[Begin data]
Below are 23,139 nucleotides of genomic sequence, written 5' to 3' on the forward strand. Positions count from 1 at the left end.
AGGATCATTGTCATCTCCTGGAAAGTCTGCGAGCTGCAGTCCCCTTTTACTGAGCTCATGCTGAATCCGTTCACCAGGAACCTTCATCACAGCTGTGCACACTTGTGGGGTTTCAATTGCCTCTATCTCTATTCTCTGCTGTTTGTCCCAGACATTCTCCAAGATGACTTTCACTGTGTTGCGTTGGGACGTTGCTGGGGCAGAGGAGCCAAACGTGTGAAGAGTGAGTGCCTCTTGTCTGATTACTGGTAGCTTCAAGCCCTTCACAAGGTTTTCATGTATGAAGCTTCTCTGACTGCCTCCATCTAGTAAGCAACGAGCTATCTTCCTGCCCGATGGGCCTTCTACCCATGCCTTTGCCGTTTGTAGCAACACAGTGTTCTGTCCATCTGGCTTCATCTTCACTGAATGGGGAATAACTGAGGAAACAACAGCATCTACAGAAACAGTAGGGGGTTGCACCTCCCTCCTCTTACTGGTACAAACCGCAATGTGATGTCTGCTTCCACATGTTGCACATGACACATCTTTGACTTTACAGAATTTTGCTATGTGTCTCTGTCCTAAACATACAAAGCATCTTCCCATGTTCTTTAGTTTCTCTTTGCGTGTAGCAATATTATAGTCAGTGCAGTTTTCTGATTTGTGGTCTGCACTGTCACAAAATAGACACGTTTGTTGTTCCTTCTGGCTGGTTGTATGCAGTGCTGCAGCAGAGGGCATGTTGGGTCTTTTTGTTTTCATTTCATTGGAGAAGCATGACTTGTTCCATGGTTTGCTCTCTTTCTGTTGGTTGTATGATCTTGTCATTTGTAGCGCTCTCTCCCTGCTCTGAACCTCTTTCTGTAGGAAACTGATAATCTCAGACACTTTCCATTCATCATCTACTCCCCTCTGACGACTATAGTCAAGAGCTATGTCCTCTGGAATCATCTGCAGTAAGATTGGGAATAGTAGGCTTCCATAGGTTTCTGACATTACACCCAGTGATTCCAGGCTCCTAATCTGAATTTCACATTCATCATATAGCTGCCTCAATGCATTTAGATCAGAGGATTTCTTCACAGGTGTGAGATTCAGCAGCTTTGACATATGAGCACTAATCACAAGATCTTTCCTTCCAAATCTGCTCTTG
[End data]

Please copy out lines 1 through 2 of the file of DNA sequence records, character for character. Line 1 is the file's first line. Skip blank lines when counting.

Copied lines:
Below are 23,139 nucleotides of genomic sequence, written 5' to 3' on the forward strand. Positions count from 1 at the left end.
AGGATCATTGTCATCTCCTGGAAAGTCTGCGAGCTGCAGTCCCCTTTTACTGAGCTCATGCTGAATCCGTTCACCAGGAACCTTCATCACAGCTGTGCACACTTGTGGGGTTTCAATTGCCTCTATCTCTATTCTCTGCTGTTTGTCCCAGACATTCTCCAAGATGACTTTCACTGTGTTGCGTTGGGACGTTGCTGGGGCAGAGGAGCCAAACGTGTGAAGAGTGAGTGCCTCTTGTCTGATTACTGGTAGCTTCAAGCCCTTCACAAGGTTTTCATGTATGAAGCTTCTCTGACTGCCTCCATCTAGTAAGCAACGAGCTATCTTCCTGCCCGATGGGCCTTCTACCCATGCCTTTGCCGTTTGTAGCAACACAGTGTTCTGTCCATCTGGCTTCATCTTCACTGAATGGGGAATAACTGAGGAAACAACAGCATCTACAGAAACAGTAGGGGGTTGCACCTCCCTCCTCTTACTGGTACAAACCGCAATGTGATGTCTGCTTCCACATGTTGCACATGACACATCTTTGACTTTACAGAATTTTGCTATGTGTCTCTGTCCTAAACATACAAAGCATCTTCCCATGTTCTTTAGTTTCTCTTTGCGTGTAGCAATATTATAGTCAGTGCAGTTTTCTGATTTGTGGTCTGCACTGTCACAAAATAGACACGTTTGTTGTTCCTTCTGGCTGGTTGTATGCAGTGCTGCAGCAGAGGGCATGTTGGGTCTTTTTGTTTTCATTTCATTGGAGAAGCATGACTTGTTCCATGGTTTGCTCTCTTTCTGTTGGTTGTATGATCTTGTCATTTGTAGCGCTCTCTCCCTGCTCTGAACCTCTTTCTGTAGGAAACTGATAATCTCAGACACTTTCCATTCATCATCTACTCCCCTCTGACGACTATAGTCAAGAGCTATGTCCTCTGGAATCATCTGCAGTAAGATTGGGAATAGTAGGCTTCCATAGGTTTCTGACATTACACCCAGTGATTCCAGGCTCCTAATCTGAATTTCACATTCATCATATAGCTGCCTCAATGCATTTAGATCAGAGGATTTCTTCACAGGTGTGAGATTCAGCAGCTTTGACATATGAGCACTAATCACAAGATCTTTCCTTCCAAATCTGCTCTTG